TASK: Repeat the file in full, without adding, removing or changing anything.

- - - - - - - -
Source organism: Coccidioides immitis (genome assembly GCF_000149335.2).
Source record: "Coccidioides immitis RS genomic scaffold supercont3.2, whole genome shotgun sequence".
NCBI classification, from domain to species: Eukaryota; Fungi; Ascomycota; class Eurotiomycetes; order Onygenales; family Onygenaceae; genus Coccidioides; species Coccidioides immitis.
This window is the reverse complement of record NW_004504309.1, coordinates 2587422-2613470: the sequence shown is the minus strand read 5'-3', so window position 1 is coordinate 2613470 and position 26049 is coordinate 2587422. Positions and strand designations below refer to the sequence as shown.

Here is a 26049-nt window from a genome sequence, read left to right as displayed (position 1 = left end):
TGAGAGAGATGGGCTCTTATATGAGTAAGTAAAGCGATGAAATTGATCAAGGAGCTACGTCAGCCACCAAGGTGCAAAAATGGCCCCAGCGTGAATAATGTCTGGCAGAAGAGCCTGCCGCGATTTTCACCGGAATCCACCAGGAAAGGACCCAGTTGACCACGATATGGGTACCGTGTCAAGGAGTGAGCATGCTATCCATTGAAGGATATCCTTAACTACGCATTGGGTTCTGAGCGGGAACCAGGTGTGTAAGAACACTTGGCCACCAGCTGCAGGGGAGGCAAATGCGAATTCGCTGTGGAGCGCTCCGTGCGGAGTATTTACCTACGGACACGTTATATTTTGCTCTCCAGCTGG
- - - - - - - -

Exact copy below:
Source organism: Coccidioides immitis (genome assembly GCF_000149335.2).
Source record: "Coccidioides immitis RS genomic scaffold supercont3.2, whole genome shotgun sequence".
NCBI classification, from domain to species: Eukaryota; Fungi; Ascomycota; class Eurotiomycetes; order Onygenales; family Onygenaceae; genus Coccidioides; species Coccidioides immitis.
This window is the reverse complement of record NW_004504309.1, coordinates 2587422-2613470: the sequence shown is the minus strand read 5'-3', so window position 1 is coordinate 2613470 and position 26049 is coordinate 2587422. Positions and strand designations below refer to the sequence as shown.

Here is a 26049-nt window from a genome sequence, read left to right as displayed (position 1 = left end):
TGAGAGAGATGGGCTCTTATATGAGTAAGTAAAGCGATGAAATTGATCAAGGAGCTACGTCAGCCACCAAGGTGCAAAAATGGCCCCAGCGTGAATAATGTCTGGCAGAAGAGCCTGCCGCGATTTTCACCGGAATCCACCAGGAAAGGACCCAGTTGACCACGATATGGGTACCGTGTCAAGGAGTGAGCATGCTATCCATTGAAGGATATCCTTAACTACGCATTGGGTTCTGAGCGGGAACCAGGTGTGTAAGAACACTTGGCCACCAGCTGCAGGGGAGGCAAATGCGAATTCGCTGTGGAGCGCTCCGTGCGGAGTATTTACCTACGGACACGTTATATTTTGCTCTCCAGCTGG